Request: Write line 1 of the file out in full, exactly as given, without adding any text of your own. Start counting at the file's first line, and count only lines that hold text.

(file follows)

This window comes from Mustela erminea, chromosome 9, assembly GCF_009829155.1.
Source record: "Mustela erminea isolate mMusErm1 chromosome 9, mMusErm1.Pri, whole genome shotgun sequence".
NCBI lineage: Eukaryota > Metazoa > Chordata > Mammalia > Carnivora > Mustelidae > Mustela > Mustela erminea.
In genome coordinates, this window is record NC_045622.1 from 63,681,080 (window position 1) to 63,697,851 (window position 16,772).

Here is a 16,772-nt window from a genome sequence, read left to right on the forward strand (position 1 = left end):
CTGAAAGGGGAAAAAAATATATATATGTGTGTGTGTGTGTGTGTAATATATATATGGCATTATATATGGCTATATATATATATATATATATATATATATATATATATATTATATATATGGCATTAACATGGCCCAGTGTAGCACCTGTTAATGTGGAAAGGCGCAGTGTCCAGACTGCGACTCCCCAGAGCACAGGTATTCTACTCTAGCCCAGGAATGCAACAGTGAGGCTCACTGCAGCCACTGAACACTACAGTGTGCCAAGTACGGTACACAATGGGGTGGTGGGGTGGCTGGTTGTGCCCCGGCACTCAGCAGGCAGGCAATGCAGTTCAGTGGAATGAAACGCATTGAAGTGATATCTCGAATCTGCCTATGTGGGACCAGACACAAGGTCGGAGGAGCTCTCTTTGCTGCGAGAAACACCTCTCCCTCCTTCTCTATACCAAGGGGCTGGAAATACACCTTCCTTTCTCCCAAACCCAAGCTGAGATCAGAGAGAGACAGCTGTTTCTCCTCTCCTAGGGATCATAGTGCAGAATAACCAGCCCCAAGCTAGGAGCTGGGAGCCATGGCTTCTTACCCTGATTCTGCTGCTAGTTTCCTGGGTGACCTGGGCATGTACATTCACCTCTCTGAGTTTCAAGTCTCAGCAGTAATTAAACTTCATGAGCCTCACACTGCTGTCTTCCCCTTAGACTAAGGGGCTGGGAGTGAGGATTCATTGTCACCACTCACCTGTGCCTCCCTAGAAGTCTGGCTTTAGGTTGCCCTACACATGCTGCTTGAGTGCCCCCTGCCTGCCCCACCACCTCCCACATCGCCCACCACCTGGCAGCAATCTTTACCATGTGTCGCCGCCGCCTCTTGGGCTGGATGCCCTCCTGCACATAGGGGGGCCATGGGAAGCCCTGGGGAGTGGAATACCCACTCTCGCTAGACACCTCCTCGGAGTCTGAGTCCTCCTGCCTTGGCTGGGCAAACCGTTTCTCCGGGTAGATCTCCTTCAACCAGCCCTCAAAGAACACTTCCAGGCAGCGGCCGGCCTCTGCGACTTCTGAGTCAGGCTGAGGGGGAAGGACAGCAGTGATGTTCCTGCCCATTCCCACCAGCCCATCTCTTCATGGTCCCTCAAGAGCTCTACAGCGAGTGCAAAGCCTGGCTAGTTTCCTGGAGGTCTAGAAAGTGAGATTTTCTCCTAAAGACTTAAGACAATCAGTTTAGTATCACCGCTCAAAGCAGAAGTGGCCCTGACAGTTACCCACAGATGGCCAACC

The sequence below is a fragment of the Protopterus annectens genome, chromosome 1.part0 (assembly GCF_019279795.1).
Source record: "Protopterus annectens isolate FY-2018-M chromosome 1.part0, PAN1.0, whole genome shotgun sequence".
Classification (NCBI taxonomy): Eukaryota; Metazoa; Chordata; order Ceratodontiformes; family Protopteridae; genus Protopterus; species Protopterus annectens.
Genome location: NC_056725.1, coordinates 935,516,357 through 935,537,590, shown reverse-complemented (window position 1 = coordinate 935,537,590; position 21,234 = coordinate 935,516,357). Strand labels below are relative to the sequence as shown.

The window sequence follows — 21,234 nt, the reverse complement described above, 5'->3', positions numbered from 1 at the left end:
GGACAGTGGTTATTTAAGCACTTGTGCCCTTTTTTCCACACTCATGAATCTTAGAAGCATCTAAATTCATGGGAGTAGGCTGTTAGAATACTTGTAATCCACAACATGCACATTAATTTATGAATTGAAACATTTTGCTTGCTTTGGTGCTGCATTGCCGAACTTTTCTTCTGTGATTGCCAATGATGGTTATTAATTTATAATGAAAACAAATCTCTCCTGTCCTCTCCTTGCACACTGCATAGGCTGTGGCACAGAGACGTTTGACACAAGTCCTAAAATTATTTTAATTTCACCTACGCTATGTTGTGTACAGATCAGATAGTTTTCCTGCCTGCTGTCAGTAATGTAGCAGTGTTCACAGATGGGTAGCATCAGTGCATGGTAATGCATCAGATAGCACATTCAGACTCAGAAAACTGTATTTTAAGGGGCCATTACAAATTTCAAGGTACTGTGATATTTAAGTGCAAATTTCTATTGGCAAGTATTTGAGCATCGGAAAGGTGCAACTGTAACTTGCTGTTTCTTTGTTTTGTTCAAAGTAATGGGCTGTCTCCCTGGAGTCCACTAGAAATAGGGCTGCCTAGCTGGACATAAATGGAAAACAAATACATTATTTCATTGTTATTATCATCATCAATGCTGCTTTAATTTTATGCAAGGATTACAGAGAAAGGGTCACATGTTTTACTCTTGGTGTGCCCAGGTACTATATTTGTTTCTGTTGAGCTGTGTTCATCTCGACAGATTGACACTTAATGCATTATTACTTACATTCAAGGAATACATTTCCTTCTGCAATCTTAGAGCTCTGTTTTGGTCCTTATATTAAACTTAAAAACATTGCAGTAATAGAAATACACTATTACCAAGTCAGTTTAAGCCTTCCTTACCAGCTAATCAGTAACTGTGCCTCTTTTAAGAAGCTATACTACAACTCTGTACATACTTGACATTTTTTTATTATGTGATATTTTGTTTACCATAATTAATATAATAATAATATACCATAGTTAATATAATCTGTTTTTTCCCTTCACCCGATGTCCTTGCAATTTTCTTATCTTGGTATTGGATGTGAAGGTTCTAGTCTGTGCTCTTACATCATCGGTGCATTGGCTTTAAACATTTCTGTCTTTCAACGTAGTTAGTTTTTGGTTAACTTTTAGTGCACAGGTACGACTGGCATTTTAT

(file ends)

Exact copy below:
This window comes from Mustela erminea, chromosome 9, assembly GCF_009829155.1.